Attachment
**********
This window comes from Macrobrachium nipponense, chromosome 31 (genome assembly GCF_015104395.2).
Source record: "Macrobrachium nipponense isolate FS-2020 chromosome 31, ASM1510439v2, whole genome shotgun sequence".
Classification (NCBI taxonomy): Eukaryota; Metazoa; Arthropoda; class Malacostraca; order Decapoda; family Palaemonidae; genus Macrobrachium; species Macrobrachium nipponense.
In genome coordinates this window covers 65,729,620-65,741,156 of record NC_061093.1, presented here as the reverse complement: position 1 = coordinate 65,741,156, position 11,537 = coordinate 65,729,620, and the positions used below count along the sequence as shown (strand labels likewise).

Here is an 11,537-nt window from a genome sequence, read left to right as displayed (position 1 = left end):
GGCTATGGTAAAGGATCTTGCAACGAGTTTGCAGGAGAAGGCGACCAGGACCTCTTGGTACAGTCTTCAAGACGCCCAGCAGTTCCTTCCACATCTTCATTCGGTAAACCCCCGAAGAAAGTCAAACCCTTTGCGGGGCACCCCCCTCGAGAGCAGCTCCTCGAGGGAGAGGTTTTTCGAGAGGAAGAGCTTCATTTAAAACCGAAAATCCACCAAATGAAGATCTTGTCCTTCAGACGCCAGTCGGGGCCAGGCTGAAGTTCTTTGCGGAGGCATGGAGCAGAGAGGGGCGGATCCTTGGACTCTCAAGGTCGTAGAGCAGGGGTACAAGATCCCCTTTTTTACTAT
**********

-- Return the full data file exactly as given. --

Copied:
This window comes from Macrobrachium nipponense, chromosome 31 (genome assembly GCF_015104395.2).
Source record: "Macrobrachium nipponense isolate FS-2020 chromosome 31, ASM1510439v2, whole genome shotgun sequence".
Classification (NCBI taxonomy): Eukaryota; Metazoa; Arthropoda; class Malacostraca; order Decapoda; family Palaemonidae; genus Macrobrachium; species Macrobrachium nipponense.
In genome coordinates this window covers 65,729,620-65,741,156 of record NC_061093.1, presented here as the reverse complement: position 1 = coordinate 65,741,156, position 11,537 = coordinate 65,729,620, and the positions used below count along the sequence as shown (strand labels likewise).

Here is an 11,537-nt window from a genome sequence, read left to right as displayed (position 1 = left end):
GGCTATGGTAAAGGATCTTGCAACGAGTTTGCAGGAGAAGGCGACCAGGACCTCTTGGTACAGTCTTCAAGACGCCCAGCAGTTCCTTCCACATCTTCATTCGGTAAACCCCCGAAGAAAGTCAAACCCTTTGCGGGGCACCCCCCTCGAGAGCAGCTCCTCGAGGGAGAGGTTTTTCGAGAGGAAGAGCTTCATTTAAAACCGAAAATCCACCAAATGAAGATCTTGTCCTTCAGACGCCAGTCGGGGCCAGGCTGAAGTTCTTTGCGGAGGCATGGAGCAGAGAGGGGCGGATCCTTGGACTCTCAAGGTCGTAGAGCAGGGGTACAAGATCCCCTTTTTTACTAT